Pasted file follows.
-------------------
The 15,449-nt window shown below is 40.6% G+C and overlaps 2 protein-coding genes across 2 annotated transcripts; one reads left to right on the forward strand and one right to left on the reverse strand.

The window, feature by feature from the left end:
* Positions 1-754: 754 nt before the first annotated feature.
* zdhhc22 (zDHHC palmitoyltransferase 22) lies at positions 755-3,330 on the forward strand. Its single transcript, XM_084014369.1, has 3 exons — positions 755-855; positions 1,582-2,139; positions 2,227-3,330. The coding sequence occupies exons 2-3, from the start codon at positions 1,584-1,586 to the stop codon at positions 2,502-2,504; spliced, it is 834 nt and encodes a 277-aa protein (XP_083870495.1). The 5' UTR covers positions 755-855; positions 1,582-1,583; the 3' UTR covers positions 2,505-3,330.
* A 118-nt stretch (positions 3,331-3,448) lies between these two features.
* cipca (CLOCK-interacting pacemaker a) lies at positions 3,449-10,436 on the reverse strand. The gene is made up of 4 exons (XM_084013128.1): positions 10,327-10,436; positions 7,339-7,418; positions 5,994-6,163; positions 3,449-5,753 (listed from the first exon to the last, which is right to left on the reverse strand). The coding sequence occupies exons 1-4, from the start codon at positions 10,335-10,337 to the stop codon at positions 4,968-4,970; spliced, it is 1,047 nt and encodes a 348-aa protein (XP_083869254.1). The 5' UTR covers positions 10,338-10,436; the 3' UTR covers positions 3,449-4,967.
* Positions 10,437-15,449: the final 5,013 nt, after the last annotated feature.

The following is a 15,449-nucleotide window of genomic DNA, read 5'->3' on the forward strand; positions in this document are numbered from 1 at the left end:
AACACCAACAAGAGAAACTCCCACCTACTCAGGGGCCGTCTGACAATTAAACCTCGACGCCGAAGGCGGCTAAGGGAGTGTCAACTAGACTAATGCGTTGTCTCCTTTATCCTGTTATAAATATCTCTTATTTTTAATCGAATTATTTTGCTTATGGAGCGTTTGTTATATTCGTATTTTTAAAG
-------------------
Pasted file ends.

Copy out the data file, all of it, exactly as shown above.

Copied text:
The 15,449-nt window shown below is 40.6% G+C and overlaps 2 protein-coding genes across 2 annotated transcripts; one reads left to right on the forward strand and one right to left on the reverse strand.

The window, feature by feature from the left end:
* Positions 1-754: 754 nt before the first annotated feature.
* zdhhc22 (zDHHC palmitoyltransferase 22) lies at positions 755-3,330 on the forward strand. Its single transcript, XM_084014369.1, has 3 exons — positions 755-855; positions 1,582-2,139; positions 2,227-3,330. The coding sequence occupies exons 2-3, from the start codon at positions 1,584-1,586 to the stop codon at positions 2,502-2,504; spliced, it is 834 nt and encodes a 277-aa protein (XP_083870495.1). The 5' UTR covers positions 755-855; positions 1,582-1,583; the 3' UTR covers positions 2,505-3,330.
* A 118-nt stretch (positions 3,331-3,448) lies between these two features.
* cipca (CLOCK-interacting pacemaker a) lies at positions 3,449-10,436 on the reverse strand. The gene is made up of 4 exons (XM_084013128.1): positions 10,327-10,436; positions 7,339-7,418; positions 5,994-6,163; positions 3,449-5,753 (listed from the first exon to the last, which is right to left on the reverse strand). The coding sequence occupies exons 1-4, from the start codon at positions 10,335-10,337 to the stop codon at positions 4,968-4,970; spliced, it is 1,047 nt and encodes a 348-aa protein (XP_083869254.1). The 5' UTR covers positions 10,338-10,436; the 3' UTR covers positions 3,449-4,967.
* Positions 10,437-15,449: the final 5,013 nt, after the last annotated feature.

The following is a 15,449-nucleotide window of genomic DNA, read 5'->3' on the forward strand; positions in this document are numbered from 1 at the left end:
AACACCAACAAGAGAAACTCCCACCTACTCAGGGGCCGTCTGACAATTAAACCTCGACGCCGAAGGCGGCTAAGGGAGTGTCAACTAGACTAATGCGTTGTCTCCTTTATCCTGTTATAAATATCTCTTATTTTTAATCGAATTATTTTGCTTATGGAGCGTTTGTTATATTCGTATTTTTAAAG